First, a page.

A deciduous mostly unarmed shrub of straggling habit 1 to 21⁄2 ft high; young wood glabrous, whitish. Leaves variable, linear-oblong or oblanceolate to lanceolate or oval; 1⁄3 to 11⁄4 in. long, 1⁄8 to 1⁄3 in. wide; grey-green, wavy at the margin; stipules ending in long points. Flowers whitish, produced in slender, leafy racemes, from 1 to 3 in. long, at the end of short lateral twigs; flower-stalk jointed about midway; inner sepals becoming at the fruiting stage rounded, 1⁄4 in. across, and ultimately rose-coloured.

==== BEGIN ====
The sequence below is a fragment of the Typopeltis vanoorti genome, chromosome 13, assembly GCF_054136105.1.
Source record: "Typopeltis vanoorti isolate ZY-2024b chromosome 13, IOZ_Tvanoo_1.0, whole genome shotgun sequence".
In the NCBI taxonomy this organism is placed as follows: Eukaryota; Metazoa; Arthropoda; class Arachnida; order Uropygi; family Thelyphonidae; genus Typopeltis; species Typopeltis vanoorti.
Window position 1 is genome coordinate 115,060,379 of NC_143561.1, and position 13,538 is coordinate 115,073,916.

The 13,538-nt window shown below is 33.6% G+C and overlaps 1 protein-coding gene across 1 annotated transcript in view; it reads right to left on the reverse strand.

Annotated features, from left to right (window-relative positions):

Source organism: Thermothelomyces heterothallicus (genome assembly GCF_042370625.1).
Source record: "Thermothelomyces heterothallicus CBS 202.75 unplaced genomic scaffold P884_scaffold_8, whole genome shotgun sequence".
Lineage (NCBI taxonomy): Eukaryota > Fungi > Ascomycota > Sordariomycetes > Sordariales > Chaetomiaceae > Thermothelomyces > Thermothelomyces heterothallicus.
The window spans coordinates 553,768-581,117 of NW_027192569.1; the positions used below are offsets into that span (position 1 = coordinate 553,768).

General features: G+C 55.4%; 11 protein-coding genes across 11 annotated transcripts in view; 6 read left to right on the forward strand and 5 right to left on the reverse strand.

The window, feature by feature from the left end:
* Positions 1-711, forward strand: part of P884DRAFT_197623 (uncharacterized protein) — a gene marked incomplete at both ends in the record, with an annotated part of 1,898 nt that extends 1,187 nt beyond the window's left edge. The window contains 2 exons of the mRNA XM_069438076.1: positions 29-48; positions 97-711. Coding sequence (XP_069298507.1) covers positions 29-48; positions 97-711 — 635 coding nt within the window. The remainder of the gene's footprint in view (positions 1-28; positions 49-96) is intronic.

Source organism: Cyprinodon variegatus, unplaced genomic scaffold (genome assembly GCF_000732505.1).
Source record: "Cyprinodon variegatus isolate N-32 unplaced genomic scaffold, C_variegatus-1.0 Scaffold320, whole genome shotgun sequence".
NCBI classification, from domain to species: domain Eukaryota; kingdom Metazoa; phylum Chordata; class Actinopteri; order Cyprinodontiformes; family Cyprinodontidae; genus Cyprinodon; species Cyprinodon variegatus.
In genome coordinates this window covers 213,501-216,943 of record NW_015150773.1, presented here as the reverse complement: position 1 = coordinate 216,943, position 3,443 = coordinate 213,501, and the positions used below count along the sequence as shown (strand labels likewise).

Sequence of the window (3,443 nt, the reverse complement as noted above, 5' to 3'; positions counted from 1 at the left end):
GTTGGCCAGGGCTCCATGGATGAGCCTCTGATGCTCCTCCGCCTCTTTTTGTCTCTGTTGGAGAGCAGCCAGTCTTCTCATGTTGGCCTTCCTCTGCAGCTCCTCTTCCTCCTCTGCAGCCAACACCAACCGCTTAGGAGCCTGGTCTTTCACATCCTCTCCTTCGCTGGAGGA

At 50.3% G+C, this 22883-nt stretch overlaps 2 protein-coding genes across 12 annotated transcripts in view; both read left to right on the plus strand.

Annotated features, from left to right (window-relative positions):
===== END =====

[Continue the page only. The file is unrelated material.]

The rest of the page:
Native of S.E. Europe and the Caucasus, to Siberia and Turkestan; introduced in 1770. It flowers in August, and long remains pretty, but, like the rest of the genus, has never attracted much notice in gardens.
var. virgata Reg., found in Turkestan, has whiter and more slender twigs than the type.